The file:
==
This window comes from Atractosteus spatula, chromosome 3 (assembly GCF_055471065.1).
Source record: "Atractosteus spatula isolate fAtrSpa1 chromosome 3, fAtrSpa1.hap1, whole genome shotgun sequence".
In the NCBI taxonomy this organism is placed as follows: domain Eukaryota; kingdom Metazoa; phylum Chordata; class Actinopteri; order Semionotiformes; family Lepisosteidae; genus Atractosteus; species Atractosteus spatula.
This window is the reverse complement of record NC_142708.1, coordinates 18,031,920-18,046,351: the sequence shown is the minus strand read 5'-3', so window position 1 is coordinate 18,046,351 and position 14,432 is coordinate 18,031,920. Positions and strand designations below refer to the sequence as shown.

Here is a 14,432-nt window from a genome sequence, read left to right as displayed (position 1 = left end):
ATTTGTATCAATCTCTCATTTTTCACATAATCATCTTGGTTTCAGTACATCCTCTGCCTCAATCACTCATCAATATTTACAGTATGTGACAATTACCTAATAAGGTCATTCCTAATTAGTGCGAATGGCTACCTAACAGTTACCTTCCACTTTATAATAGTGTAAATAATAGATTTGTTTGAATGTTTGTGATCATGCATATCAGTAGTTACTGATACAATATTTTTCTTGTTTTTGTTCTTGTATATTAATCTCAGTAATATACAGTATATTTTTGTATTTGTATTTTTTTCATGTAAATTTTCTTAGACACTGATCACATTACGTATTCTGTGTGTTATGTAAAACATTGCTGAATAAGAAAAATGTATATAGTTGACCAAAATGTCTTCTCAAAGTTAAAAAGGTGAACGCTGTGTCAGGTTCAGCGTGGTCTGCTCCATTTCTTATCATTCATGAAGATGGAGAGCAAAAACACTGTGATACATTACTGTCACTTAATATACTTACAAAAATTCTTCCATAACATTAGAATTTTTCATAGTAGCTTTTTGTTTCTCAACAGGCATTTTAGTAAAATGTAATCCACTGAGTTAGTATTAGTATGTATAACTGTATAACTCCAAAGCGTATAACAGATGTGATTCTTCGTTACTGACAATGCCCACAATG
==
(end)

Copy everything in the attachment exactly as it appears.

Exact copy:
This window comes from Atractosteus spatula, chromosome 3 (assembly GCF_055471065.1).
Source record: "Atractosteus spatula isolate fAtrSpa1 chromosome 3, fAtrSpa1.hap1, whole genome shotgun sequence".
In the NCBI taxonomy this organism is placed as follows: domain Eukaryota; kingdom Metazoa; phylum Chordata; class Actinopteri; order Semionotiformes; family Lepisosteidae; genus Atractosteus; species Atractosteus spatula.
This window is the reverse complement of record NC_142708.1, coordinates 18,031,920-18,046,351: the sequence shown is the minus strand read 5'-3', so window position 1 is coordinate 18,046,351 and position 14,432 is coordinate 18,031,920. Positions and strand designations below refer to the sequence as shown.

Here is a 14,432-nt window from a genome sequence, read left to right as displayed (position 1 = left end):
ATTTGTATCAATCTCTCATTTTTCACATAATCATCTTGGTTTCAGTACATCCTCTGCCTCAATCACTCATCAATATTTACAGTATGTGACAATTACCTAATAAGGTCATTCCTAATTAGTGCGAATGGCTACCTAACAGTTACCTTCCACTTTATAATAGTGTAAATAATAGATTTGTTTGAATGTTTGTGATCATGCATATCAGTAGTTACTGATACAATATTTTTCTTGTTTTTGTTCTTGTATATTAATCTCAGTAATATACAGTATATTTTTGTATTTGTATTTTTTTCATGTAAATTTTCTTAGACACTGATCACATTACGTATTCTGTGTGTTATGTAAAACATTGCTGAATAAGAAAAATGTATATAGTTGACCAAAATGTCTTCTCAAAGTTAAAAAGGTGAACGCTGTGTCAGGTTCAGCGTGGTCTGCTCCATTTCTTATCATTCATGAAGATGGAGAGCAAAAACACTGTGATACATTACTGTCACTTAATATACTTACAAAAATTCTTCCATAACATTAGAATTTTTCATAGTAGCTTTTTGTTTCTCAACAGGCATTTTAGTAAAATGTAATCCACTGAGTTAGTATTAGTATGTATAACTGTATAACTCCAAAGCGTATAACAGATGTGATTCTTCGTTACTGACAATGCCCACAATG